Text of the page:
Obesity in the United States is a major health and economic concern resulting in over $170 billion dollars in annual healthcare costs. Over 70% of adults are either overweight or obese which leads to significant heart disease, stroke, type 2 diabetes, cancer, sleep apnea, and more. However, there is an additional concern and risk for the healthy population that is demanding a quick weight loss fix for body image and cosmetic reasons alone. This is particularly disturbing for future trends and pharmaceutical direction.

The cause of obesity is multi-factorial, and the standard American diet of highly refined and processed foods high in fat and sugar is a major contributor. This diet has been appropriately given the acronym SAD (standard American diet), and it also results in the standard American diseases listed above. A sedentary lifestyle with insufficient physical activity is also a significant contributor. While diet programs and best-seller books with celebrity endorsements have become a major industry, the holy grail has been the search for a miracle pill or injection as the solution to the American lifestyle.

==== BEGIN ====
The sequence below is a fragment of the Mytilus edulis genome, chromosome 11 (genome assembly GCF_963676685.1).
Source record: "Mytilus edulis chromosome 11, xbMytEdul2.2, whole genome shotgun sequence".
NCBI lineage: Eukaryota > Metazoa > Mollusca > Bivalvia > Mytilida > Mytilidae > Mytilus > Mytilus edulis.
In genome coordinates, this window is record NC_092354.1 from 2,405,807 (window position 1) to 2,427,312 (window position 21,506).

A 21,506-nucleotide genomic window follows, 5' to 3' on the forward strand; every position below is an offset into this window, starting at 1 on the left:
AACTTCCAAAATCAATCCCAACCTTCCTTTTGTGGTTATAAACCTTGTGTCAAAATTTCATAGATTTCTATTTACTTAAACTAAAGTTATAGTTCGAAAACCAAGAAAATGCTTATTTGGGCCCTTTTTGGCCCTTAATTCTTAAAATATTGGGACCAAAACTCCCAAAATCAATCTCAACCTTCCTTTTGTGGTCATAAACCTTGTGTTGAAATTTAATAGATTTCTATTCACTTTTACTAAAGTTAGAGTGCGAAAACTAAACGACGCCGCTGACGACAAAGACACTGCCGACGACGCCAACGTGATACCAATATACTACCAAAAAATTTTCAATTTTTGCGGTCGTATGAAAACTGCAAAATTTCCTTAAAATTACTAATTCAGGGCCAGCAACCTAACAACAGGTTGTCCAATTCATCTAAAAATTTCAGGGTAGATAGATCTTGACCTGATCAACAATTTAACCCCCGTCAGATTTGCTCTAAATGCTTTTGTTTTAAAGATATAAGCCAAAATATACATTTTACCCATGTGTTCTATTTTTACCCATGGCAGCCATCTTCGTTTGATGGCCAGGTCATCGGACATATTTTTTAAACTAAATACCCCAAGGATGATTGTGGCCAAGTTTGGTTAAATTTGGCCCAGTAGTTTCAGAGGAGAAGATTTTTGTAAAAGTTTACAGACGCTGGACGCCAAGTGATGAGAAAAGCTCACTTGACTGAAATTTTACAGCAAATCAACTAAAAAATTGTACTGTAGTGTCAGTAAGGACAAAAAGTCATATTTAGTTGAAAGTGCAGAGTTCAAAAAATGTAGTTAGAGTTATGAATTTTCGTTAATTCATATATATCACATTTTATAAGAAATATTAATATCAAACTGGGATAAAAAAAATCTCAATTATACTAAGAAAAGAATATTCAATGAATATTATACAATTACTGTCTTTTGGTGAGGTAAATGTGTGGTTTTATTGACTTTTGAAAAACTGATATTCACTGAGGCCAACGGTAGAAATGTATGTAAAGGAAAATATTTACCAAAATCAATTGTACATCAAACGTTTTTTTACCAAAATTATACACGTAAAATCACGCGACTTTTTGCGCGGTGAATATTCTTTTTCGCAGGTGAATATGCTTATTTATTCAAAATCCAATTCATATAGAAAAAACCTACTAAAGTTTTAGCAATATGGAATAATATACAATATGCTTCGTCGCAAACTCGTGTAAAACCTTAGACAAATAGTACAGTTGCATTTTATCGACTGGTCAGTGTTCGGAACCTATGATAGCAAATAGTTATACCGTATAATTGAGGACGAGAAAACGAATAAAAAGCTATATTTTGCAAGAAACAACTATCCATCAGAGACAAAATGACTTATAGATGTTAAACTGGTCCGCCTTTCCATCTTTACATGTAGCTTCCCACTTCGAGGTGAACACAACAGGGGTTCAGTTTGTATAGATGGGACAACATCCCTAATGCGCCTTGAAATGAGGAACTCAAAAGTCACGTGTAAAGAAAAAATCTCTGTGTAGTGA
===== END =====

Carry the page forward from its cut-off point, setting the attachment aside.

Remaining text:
Hippocrates’ “First Do No Harm”

In this case, the rise of Ozempic as the miracle injection brings back memories from the 1990’s miracle pill known as fen-phen (a combination of the drugs fenfluramine/phentermine). Only years later was it fully understood that fatal complications were related to heart valve problems and pulmonary hypertension from the indiscriminate use of fen-phen. This became the cover story of the April 2005 issue of American Lawyer magazine when there were more than 50,000 product liability lawsuits with $15 billion in damages.

We hope that the current Ozempic craze does not result in long-term negative consequences. That is one of the major concerns in low threshold prescribing for quick-fix weight loss goals. It should be noted that when the Ozempic injections are stopped, the body will return to previous weight set points unless there have been consistent dietary and behavioral changes that have accompanied the drug-assisted weight loss. This can exacerbate “yo-yo” dieting which has negative health consequences as well.

Dr. Joel Fuhrman, an expert in weight management and nutrition advises, “I have always spoken out on dangers of weight yo-yo-ing, so that means once on this drug, which increases the risk of cancer, you shouldn’t stop it or the benefits become risks from rapid regain of weight.  Compared to learning how to enjoy anti-cancer foods whose regular use causes weight loss and lifespan enhancement. There is no magic in pharmacology and to be efficacious you also have to deal with potential toxicity.”

If we listen to the wisdom of the renowned Greek physician, Hippocrates, considered to be the Father of Western Medicine, “Let food be thy medicine and medicine be thy food” our society would be well served. Combining the teachings of ancient wisdom and the benefits of modern medicine can offer the best results and the lowest risks.